Pain Barriers Scale scores could range between 0 and 85; the mean for this sample was 27.3 (Table 3). Item analysis for the Barriers Scale showed which items patients identified with most strongly. Frequencies from participants who reported their agreement as "agree" and "strongly agree" for single items of the questionnaire were combined to identify pain barriers reported. The questions receiving the most positive responses included the importance of the oncologist focusing on the cancer rather than pain (50.51%) and concern that people get addicted to the medications (28.42%) (Table 4).

Table 3 - Click to enlarge in new windowTABLE 3 Means and Standard Deviations for Scores on Quality of Life and Pain Barriers (N = 105)
Table 4 - Click to enlarge in new windowTABLE 4 Frequency and Percentage of Patients who Agreed or Strongly Agreed With a Pain Barrier Statement (N = 105)

The MQOL-C scores could range from 0 to 330. The mean was 202.60 (Table 3). All patients (N = 105) identified pain as an issue on the QOL scale.


Relationships Among Variables

Significant positive relationships were found among all the pain variables on the CSS (Table 5), with the strongest relationships being between pain distress and pain interference (r = 0.78), pain distress and pain intensity (r = 0.77), and pain interference and pain intensity (r = 0.75). Quality of life was significantly, negatively correlated with pain intensity, distress, and interference.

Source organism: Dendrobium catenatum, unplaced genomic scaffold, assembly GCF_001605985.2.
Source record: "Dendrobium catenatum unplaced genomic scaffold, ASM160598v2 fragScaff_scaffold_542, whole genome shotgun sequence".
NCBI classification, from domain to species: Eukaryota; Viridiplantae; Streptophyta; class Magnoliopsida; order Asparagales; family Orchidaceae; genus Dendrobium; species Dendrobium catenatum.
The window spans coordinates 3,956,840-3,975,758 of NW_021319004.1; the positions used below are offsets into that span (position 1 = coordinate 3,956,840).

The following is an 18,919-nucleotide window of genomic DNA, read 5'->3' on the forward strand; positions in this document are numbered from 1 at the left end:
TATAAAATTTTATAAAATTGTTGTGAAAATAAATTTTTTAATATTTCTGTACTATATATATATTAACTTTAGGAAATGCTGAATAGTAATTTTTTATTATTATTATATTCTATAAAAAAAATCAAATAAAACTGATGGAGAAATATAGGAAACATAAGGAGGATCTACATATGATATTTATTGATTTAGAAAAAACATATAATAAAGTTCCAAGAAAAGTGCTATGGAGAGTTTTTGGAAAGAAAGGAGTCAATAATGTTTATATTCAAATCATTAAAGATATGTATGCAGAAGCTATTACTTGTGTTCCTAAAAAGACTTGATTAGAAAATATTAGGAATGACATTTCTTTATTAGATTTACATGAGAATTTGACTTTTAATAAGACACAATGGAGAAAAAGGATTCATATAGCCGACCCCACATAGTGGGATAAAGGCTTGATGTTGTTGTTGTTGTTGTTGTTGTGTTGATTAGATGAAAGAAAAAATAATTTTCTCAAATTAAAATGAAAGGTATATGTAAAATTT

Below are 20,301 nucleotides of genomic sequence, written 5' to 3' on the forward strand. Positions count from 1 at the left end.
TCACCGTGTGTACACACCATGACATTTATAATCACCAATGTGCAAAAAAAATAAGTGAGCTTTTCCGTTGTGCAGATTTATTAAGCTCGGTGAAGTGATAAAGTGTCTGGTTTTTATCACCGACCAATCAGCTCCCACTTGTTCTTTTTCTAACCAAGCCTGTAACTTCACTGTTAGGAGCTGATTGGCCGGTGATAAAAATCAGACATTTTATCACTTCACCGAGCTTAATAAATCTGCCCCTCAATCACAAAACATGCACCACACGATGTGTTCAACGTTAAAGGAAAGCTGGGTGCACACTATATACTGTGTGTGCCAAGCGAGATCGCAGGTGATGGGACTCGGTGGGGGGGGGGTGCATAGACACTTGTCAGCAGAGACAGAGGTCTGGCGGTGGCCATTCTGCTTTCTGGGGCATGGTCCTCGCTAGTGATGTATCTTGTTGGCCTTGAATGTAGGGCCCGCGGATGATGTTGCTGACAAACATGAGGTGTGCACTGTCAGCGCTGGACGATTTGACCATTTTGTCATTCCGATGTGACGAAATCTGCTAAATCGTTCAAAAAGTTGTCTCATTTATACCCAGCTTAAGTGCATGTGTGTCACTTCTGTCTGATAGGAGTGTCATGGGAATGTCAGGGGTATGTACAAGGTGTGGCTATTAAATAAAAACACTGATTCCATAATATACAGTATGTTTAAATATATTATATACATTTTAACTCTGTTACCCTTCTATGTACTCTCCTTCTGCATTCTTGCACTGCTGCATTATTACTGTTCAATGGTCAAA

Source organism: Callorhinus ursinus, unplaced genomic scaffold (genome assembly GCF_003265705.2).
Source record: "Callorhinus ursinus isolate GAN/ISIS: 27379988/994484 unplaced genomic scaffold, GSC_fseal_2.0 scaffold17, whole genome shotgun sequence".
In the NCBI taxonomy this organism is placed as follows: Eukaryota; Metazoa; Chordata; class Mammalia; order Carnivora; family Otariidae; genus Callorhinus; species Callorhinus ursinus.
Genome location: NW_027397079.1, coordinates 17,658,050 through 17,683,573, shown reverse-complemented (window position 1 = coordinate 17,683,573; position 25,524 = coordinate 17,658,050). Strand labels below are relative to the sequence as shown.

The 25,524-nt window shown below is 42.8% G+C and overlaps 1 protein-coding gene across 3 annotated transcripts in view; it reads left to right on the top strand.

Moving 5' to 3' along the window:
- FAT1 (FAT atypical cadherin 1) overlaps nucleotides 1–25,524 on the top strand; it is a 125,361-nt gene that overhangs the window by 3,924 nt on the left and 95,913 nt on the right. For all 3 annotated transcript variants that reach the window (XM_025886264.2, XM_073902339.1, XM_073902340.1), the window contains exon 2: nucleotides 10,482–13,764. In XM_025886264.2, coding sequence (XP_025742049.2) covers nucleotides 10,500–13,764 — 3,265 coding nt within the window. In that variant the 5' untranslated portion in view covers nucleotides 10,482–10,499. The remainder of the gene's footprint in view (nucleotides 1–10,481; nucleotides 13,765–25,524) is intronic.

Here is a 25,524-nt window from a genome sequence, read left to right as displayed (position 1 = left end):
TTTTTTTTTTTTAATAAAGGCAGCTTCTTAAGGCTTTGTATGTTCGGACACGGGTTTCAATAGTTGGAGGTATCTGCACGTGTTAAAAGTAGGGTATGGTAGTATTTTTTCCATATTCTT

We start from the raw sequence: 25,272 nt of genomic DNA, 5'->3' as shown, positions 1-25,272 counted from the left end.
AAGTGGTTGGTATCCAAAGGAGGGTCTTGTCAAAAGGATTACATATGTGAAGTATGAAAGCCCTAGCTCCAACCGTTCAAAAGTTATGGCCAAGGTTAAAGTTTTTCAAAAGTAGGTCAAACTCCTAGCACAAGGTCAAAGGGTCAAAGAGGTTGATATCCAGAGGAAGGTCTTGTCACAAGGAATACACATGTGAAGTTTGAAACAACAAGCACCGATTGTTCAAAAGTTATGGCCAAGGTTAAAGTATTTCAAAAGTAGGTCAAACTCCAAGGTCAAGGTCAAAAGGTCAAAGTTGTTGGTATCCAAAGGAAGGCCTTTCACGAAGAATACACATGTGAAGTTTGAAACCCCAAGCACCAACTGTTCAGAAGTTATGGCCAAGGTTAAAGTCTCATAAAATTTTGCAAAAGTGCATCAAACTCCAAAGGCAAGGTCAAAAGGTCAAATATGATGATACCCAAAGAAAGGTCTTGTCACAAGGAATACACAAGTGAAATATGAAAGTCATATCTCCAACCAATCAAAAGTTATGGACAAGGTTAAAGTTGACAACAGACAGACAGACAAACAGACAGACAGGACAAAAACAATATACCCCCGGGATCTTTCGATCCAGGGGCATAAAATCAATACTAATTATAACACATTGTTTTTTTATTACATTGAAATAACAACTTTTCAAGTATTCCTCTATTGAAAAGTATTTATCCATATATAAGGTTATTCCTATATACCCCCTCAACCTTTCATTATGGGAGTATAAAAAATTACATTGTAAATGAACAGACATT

Table 5 - Click to enlarge in new windowTABLE 5 Spearman Correlations Among Pain Variables, QOL, and Pain Barrier Scores (N = 105)


Most patients (69%) who reported present pain were experiencing moderate to severe pain that caused distress, was frequent or constant, or interfered with their lives.29 Pain distress also was reported to be between 5 and 10 for most patients (64%). This level of distress needs and deserves attention. Most patients (68%) reported that their pain occurred frequently or was constant. Interference with daily activities scores tended to be somewhat lower; however, more than half (61%) reported that pain caused noticeable interference with their lives. Regardless, it is important to note that pain continues to be a problem in the cancer outpatient setting despite our greatly improved medications and routes of administration. Thus, a continued focus on preparing patients to do their own pain management at home is critical in all settings.